Uncensored face to face chat
Carvey goes on, uninterrupted: Several days later, after he and Mc Cartney listen to an unpublished track the music legend had recently recorded, Mc Cartney leans over to Carvey and confides, "Sometimes, when you're writing, you try to live up to whatever . The long-format interview show is unlike anything else on the Web or certainly, with its unfiltered conversations, on broadcast television.
Between sips of beer, former "Saturday Night Live" star Dana Carvey ranges through a series of strange and revealing anecdotes as Pollak nods from across a round wooden table.
With a glint in his eye, Carvey brings to life an evening two decades ago when he was at a small get-together at the home of "SNL" producer Lorne Michaels. It was Paul Mc Cartney -- the first person Carvey had taught himself to imitate, when he was 9."Your face has gone a bit funny," Carvey, mimicking Mc Cartney's Liverpudlian accent, recalls the singer saying. and you end up ruining the [expletive]."Pollak snorts in disbelief."Kevin Pollak's Chat Show" is streamed on the Internet, and there's no reason to stop a good interview -- not for time slots, not for commercials and certainly not for censors.
But that was conventional television -- a high-stakes enterprise.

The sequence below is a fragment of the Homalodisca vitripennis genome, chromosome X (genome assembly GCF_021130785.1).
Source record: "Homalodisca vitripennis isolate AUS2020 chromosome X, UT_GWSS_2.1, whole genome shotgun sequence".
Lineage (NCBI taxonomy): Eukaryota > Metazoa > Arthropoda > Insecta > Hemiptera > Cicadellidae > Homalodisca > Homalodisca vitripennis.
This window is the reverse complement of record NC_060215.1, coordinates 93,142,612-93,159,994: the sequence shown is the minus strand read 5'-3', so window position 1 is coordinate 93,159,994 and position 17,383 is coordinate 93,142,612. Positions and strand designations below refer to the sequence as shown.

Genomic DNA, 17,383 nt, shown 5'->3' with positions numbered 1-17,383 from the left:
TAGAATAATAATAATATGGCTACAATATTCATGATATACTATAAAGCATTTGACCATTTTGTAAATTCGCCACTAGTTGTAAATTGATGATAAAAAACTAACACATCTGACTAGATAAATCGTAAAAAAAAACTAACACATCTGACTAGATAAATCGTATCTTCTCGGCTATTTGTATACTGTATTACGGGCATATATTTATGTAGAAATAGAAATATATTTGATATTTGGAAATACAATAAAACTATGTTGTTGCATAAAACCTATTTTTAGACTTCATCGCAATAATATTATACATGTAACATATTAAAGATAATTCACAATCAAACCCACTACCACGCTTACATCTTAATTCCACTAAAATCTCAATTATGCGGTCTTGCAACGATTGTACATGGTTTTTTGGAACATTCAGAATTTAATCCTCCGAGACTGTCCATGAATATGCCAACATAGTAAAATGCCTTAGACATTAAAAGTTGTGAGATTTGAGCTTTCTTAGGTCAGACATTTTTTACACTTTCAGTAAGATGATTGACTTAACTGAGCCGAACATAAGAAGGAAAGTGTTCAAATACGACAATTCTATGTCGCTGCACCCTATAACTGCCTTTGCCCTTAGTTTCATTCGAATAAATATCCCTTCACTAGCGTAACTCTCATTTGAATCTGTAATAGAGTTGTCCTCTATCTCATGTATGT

Pollak is playing the same game with some big names, but with far fewer rules.
In a conversation spiked with cursing, drug references and R-rated banter, Carvey has taken Pollak and the online audience from his childhood through his television and movie career, his 1997 struggle with cardiac problems and a bungled bypass surgery. In his famous Bush accent, Carvey mimics what the former president confided about the end of his son's administration: "For us, it's all about getting our boy back.""Oh man," Pollak says. For most efforts, scoring even a thousand viewers is a coup.The finale is Carvey reprising a heart-to-heart chat last October with his onetime satirical target and current friend George H. "Oh man."Near the end, Carvey asks Pollak, an old friend from their stand-up comedy days: "How do you do this? Only a few shows have been able to win regular audiences of a million or more -- usually qualified.